Hawke's Bay police are using additional government resources to set up a "gang focus unit" to counter the rising visibility of gang crime in the region.
Police Minister Stuart Nash announced the unit in response to an "enough is enough" ultimatum to the Government by the region's four mayors.
Nash said organised crime and gangs would be a priority for the 114 new officers being deployed to the Eastern District in the next four years, a boost of 27 per cent on top of the current 423.
"I have spoken to the Police District Commander Tania Kura who is setting up a special Gang Focus unit to make use of the extra resources from government."
Nash said there was no indication that crime in itself was on the rise in the region.
"In the year to February 2019, police data for the Eastern District shows the number of victims of crime was down by 7.6 per cent on the previous year."
The region's four mayors and the chairman of the regional council met on Monday to discuss concerns about the confronting rise in the gang population.
They asked to urgently meet with Nash to discuss the issue.
In a joint statement before Nash's response to the Hawke's Bay Today, Alex Walker (CHB), Sandra Hazlehurst (Hastings), Faye White (Napier), Craig Little (Wairoa) and Rex Graham (regional council chairman), said they understood their communities were deeply concerned by the issue.
"Some of the activity taking place across our communities is intimidating and we will not stand for it.
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Chairwoman of the Mayoral Forum Alex Walker said "enough is enough and we need to do something about this".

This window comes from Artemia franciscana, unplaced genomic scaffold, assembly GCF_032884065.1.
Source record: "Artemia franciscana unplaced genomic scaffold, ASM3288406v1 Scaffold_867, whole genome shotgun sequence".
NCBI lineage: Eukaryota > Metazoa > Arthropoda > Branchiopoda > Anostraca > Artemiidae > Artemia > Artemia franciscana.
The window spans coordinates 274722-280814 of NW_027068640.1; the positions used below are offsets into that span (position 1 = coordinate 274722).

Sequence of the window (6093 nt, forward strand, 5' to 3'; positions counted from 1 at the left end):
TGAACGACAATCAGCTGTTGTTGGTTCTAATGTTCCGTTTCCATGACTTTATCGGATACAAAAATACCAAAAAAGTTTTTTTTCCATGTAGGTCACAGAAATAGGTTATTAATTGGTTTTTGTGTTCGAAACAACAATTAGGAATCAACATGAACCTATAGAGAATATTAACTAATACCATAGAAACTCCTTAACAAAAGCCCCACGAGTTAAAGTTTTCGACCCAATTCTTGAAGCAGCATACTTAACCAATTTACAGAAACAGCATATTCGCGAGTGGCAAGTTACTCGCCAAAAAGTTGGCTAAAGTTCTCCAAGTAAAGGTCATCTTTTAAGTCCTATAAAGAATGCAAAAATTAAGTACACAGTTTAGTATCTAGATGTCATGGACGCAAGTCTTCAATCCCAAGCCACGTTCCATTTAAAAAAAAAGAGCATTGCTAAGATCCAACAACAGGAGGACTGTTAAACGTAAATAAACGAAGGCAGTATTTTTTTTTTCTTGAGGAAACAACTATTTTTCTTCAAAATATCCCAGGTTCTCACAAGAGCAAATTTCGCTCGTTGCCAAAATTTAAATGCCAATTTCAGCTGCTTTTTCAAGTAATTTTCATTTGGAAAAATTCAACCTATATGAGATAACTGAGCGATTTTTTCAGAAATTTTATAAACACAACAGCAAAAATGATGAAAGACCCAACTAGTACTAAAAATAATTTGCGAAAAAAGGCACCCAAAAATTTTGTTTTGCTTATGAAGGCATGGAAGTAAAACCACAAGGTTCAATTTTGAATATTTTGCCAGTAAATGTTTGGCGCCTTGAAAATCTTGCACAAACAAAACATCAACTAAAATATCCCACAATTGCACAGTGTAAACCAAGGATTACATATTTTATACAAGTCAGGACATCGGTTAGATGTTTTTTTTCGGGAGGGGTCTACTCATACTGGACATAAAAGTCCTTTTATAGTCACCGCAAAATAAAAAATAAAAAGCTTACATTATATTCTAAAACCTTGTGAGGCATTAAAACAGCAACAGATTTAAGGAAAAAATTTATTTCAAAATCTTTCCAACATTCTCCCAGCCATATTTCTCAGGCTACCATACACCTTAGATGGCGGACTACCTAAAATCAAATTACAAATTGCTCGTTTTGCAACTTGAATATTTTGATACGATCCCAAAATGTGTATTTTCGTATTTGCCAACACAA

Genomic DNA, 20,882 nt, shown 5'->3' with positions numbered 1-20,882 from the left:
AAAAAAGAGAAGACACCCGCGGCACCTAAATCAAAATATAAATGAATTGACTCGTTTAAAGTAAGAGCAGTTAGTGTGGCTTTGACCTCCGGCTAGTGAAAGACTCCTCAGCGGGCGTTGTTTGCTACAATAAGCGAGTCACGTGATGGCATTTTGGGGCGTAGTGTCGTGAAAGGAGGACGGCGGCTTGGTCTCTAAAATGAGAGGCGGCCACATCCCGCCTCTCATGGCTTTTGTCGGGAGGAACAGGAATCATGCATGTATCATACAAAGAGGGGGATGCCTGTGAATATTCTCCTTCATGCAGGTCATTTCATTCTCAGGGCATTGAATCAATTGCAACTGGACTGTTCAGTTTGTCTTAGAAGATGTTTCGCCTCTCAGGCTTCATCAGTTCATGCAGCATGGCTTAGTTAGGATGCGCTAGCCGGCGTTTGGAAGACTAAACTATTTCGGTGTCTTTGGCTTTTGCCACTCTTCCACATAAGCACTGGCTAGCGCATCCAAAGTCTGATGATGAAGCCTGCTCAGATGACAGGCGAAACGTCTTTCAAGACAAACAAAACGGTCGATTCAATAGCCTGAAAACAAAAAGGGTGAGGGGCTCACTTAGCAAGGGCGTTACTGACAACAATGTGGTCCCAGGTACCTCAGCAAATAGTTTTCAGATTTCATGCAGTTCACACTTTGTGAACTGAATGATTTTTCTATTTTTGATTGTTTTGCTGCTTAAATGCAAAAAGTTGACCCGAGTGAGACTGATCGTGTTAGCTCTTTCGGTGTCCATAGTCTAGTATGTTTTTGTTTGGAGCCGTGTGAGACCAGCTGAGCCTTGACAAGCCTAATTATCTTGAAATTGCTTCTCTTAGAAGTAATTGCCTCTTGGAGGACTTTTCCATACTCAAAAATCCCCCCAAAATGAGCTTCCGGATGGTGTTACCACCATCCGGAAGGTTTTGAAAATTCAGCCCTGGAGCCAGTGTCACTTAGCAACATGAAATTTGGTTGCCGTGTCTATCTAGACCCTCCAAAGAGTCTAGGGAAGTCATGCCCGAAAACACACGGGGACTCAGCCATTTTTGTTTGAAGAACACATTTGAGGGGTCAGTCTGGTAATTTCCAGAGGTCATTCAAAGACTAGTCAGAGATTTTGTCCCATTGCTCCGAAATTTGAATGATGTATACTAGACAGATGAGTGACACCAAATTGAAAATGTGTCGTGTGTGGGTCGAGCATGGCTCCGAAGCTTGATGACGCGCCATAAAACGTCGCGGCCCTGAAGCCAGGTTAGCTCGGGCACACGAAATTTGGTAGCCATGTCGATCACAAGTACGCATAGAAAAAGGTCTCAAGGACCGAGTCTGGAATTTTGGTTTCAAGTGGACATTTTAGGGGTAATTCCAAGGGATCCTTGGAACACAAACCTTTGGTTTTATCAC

"We need a wider collective response, both in terms of support from the Government but also from the community who are prepared to stand up and say enough is enough."
She said the solution could also potentially involve gang leadership.
She said the issue of gangs in Hawke's Bay had been something the mayors had been discussing for a long time.
"We are seeing the flow on impact as of some of the gangs are involved with activities around methamphetamine and there is violence and there are other flow on impacts that are happening in our community."
There have been several gang-related incidents in Hawke's Bay in recent weeks.
One recent incident was a takeover of Te Mata Peak for a Mongrel Mob event where police closed the road to members of the public.
Another case saw a man thrown through the window at Hastings Library.
However, Walker said problems extended right across the region, and there were issues happening beyond those that made the front page.
Hastings mayor Sandra Hazlehurst said she found it particularly tragic to see young people turning to gangs.
She said Hastings District Council had youth connectors working with young people to build pathways into training and employment as one way to try to stop them turning to gangs.
"It's offering a really good, positive, way forward for them."
Napier's acting mayor Faye White said she just wanted members of the Hawke's Bay community to feel safe.
"And I think they deserve that, I think that's basically the key.
"We need to take some action and do the right thing for our communities."
She said currently in Napier gang patches were banned from council buildings, but this possibly needed to be extended to other areas as well, such as parks and reserves.
Wairoa mayor Craig Little said they needed to put pressure on gang members.
"When a gang member wakes up every morning, he should be thinking actually it's not that much fun being a gang member.
"Make their lives difficult, that is what I am saying."
He said banning gang patches was one step councils could take.
Nash said, as of Tuesday at 3pm, he had a phone message from Hazlehurst but had not directly heard from the Mayoral Forum.